To celebrate Volkswagen's 50 years as a beloved brand in Mexico, eight-year-old Arrechedera Claverol, one of the first of Mexico City's wave of independent shops, went way beyond asking fans to send in favorite stories about VWs they had owned in their lives. That online, TV, radio print and out-of-home campaign was just the starting point. After sifting through 8,500 stories and picking the best six, the agency sent a team out to hunt for the original cars, then hired a team of specialists to restore them to the condition they were in when each owner last saw the car.
Agency founder Juan Claverol said five cars were restored, and the sixth former owner had such a touching story that "We just gave him a brand new Volkswagen Golf."
The campaign "The Volkswagen of Your Life" turned into a six-part reality show, with a weekly 24-minute episode broadcast on the TV Azteca network for each of the six stories, including surprising each owner by delivering the car they had rhapsodized about in their entries but never expected to see again. One family had lived in their Volkswagen for months after a devastating earthquake in Mexico City. The campaign's website registered more than 420,000 visits and the YouTube channel got more than 420,000 views.
When Arrechedera Claverol isn't fending off offers to buy the 90-person agency, Mr. Claverol said they also work with clients including Lenovo computers for Latin America, Bacardi, Bimbo bread and insurance company AXA.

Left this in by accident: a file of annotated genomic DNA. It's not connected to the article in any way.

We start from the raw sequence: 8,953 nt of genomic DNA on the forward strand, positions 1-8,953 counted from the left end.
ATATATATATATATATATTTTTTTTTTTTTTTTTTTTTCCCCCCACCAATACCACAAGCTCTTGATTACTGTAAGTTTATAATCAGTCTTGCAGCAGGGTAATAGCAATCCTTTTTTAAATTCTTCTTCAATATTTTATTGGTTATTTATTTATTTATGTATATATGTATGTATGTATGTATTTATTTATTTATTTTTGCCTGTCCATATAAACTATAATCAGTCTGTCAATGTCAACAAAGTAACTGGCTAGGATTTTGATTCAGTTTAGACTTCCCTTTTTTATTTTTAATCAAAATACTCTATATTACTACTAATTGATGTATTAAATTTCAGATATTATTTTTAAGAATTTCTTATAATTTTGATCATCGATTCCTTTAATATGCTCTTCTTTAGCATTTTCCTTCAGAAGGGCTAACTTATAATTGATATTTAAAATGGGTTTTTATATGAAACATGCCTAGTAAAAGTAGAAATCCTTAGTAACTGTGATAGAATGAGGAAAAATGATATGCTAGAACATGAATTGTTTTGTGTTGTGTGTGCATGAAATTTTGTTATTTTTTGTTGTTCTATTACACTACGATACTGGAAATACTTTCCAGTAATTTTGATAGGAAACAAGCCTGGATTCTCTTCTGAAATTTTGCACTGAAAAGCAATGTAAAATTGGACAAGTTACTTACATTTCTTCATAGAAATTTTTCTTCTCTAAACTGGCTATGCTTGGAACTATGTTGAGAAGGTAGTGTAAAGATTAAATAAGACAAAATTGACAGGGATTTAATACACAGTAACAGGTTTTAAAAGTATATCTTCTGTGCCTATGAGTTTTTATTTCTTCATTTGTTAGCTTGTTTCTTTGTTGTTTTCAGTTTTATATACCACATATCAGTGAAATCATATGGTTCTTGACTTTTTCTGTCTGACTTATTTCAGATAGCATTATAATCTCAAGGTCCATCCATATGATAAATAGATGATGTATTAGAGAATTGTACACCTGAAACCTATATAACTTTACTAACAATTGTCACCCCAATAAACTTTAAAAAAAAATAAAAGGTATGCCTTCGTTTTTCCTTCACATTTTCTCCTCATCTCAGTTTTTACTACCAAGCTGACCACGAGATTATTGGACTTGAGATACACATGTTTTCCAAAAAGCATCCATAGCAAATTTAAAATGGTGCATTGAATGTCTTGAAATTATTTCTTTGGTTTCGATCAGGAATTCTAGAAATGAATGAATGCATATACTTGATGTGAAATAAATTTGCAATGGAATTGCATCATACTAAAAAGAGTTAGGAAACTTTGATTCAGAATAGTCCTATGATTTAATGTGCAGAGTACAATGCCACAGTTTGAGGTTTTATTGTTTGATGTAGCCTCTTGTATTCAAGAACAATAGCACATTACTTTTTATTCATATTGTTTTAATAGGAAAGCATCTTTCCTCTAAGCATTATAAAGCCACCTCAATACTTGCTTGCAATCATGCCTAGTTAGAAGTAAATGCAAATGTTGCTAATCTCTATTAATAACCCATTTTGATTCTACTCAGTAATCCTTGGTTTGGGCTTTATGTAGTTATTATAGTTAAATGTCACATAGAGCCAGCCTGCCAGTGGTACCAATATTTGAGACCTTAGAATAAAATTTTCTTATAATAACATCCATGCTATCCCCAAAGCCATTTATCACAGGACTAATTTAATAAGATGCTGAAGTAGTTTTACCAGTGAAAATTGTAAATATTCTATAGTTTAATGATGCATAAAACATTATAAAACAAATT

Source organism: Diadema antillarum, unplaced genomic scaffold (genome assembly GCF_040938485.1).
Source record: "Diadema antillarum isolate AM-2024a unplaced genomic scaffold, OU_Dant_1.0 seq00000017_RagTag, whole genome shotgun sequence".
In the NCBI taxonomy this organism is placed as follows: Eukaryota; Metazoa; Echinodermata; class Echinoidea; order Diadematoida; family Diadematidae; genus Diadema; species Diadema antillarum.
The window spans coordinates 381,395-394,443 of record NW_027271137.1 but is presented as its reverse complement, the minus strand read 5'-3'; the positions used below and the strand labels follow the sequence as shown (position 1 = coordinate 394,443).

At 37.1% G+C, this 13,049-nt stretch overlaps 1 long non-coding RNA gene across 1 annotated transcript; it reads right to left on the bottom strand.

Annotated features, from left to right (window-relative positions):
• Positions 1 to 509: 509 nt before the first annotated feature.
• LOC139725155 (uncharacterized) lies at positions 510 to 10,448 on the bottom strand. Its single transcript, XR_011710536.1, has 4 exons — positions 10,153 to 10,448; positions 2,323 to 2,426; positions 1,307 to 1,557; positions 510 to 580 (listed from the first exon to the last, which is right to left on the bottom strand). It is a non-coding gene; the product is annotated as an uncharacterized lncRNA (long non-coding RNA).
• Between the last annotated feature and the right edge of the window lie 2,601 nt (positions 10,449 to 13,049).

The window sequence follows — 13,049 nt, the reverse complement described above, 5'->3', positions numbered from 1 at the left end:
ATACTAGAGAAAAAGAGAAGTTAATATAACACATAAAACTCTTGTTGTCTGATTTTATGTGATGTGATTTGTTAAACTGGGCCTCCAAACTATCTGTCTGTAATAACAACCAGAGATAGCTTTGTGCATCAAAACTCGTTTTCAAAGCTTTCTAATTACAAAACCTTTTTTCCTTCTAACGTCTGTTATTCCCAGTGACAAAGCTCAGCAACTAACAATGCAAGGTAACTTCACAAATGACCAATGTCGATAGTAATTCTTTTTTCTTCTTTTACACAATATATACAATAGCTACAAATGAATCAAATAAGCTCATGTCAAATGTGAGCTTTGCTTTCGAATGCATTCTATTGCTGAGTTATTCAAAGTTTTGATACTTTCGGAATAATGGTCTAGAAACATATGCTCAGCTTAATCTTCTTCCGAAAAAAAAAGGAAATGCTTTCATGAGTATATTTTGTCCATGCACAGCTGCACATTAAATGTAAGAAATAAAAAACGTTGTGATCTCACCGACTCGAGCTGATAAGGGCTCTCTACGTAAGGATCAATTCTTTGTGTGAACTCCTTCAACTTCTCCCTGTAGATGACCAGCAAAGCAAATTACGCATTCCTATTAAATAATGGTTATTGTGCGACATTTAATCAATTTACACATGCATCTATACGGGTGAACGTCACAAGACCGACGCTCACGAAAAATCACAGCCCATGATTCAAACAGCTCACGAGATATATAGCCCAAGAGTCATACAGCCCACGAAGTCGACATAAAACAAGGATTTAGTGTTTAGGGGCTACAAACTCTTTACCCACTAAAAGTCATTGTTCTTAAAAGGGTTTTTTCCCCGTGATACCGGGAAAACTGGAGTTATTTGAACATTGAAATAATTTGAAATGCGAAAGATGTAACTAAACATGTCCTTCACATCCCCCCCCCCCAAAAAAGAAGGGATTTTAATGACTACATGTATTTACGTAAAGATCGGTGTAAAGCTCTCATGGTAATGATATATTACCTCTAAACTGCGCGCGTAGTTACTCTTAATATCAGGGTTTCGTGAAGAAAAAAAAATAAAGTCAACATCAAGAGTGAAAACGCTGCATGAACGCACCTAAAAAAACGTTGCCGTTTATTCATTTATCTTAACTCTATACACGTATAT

Founders Sebastian Arrechedera, a Venezuelan, and Mr. Claverol, who is from Argentina, worked together for years at Volkswagen's agency DDB Mexico, where Mr. Arrechedera was chief creative officer and Mr. Claverol was VP for client service. They were joined last year by Miquel Daura, a Spaniard who was a partner and general manager at the Mexico office of DoubleYou, a leading agency in Spain, and is now CEO of Arrechedera Claverol.
Mr. Arrechedera, who was a judge in the film category at this year's Cannes Lions International Festival of Creativity, is also a social activist. Last year he started El Efecto Eco, or the Echo Effect, after the government in his native Venezuela censored mass media during a period of great turmoil, violence and protests, leaving the victims only cellphones and social media to get the word out. The idea was for people to pick up the tweet or post of a victim of violence, repeat the words themselves in a video, and post it to social media, along with the Echo Effect logo. The effort took off when Mexican celebrities echoed and posted the earlier tweets of Venezuelan students who had just been killed in protests.
With no paid media, the Echo Effect continued to be amplified around the world, with 108,000 Twitter followers and 2.7 million YouTube views, according to a case study by Arrechedera Claverol. And Venezuela's vice-president angrily denounced the Echo Effect in a press conference.